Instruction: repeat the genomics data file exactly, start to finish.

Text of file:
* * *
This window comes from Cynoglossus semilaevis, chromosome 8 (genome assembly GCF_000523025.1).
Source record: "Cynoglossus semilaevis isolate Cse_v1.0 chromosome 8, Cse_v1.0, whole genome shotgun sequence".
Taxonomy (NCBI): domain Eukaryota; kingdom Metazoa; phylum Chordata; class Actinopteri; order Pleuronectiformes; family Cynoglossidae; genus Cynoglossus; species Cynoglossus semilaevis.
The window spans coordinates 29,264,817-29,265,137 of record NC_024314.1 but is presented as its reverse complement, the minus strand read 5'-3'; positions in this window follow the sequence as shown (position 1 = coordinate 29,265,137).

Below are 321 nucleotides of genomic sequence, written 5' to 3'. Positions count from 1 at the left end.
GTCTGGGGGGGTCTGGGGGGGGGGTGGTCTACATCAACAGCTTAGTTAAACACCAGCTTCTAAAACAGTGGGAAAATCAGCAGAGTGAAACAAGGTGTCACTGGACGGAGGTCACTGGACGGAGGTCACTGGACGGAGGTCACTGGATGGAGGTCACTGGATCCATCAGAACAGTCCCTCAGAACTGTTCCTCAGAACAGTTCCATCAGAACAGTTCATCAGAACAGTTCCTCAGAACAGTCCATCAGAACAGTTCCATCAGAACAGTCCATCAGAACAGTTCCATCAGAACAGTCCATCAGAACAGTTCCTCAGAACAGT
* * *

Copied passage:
This window comes from Cynoglossus semilaevis, chromosome 8 (genome assembly GCF_000523025.1).
Source record: "Cynoglossus semilaevis isolate Cse_v1.0 chromosome 8, Cse_v1.0, whole genome shotgun sequence".
Taxonomy (NCBI): domain Eukaryota; kingdom Metazoa; phylum Chordata; class Actinopteri; order Pleuronectiformes; family Cynoglossidae; genus Cynoglossus; species Cynoglossus semilaevis.
The window spans coordinates 29,264,817-29,265,137 of record NC_024314.1 but is presented as its reverse complement, the minus strand read 5'-3'; positions in this window follow the sequence as shown (position 1 = coordinate 29,265,137).

Below are 321 nucleotides of genomic sequence, written 5' to 3'. Positions count from 1 at the left end.
GTCTGGGGGGGTCTGGGGGGGGGGTGGTCTACATCAACAGCTTAGTTAAACACCAGCTTCTAAAACAGTGGGAAAATCAGCAGAGTGAAACAAGGTGTCACTGGACGGAGGTCACTGGACGGAGGTCACTGGACGGAGGTCACTGGATGGAGGTCACTGGATCCATCAGAACAGTCCCTCAGAACTGTTCCTCAGAACAGTTCCATCAGAACAGTTCATCAGAACAGTTCCTCAGAACAGTCCATCAGAACAGTTCCATCAGAACAGTCCATCAGAACAGTTCCATCAGAACAGTCCATCAGAACAGTTCCTCAGAACAGT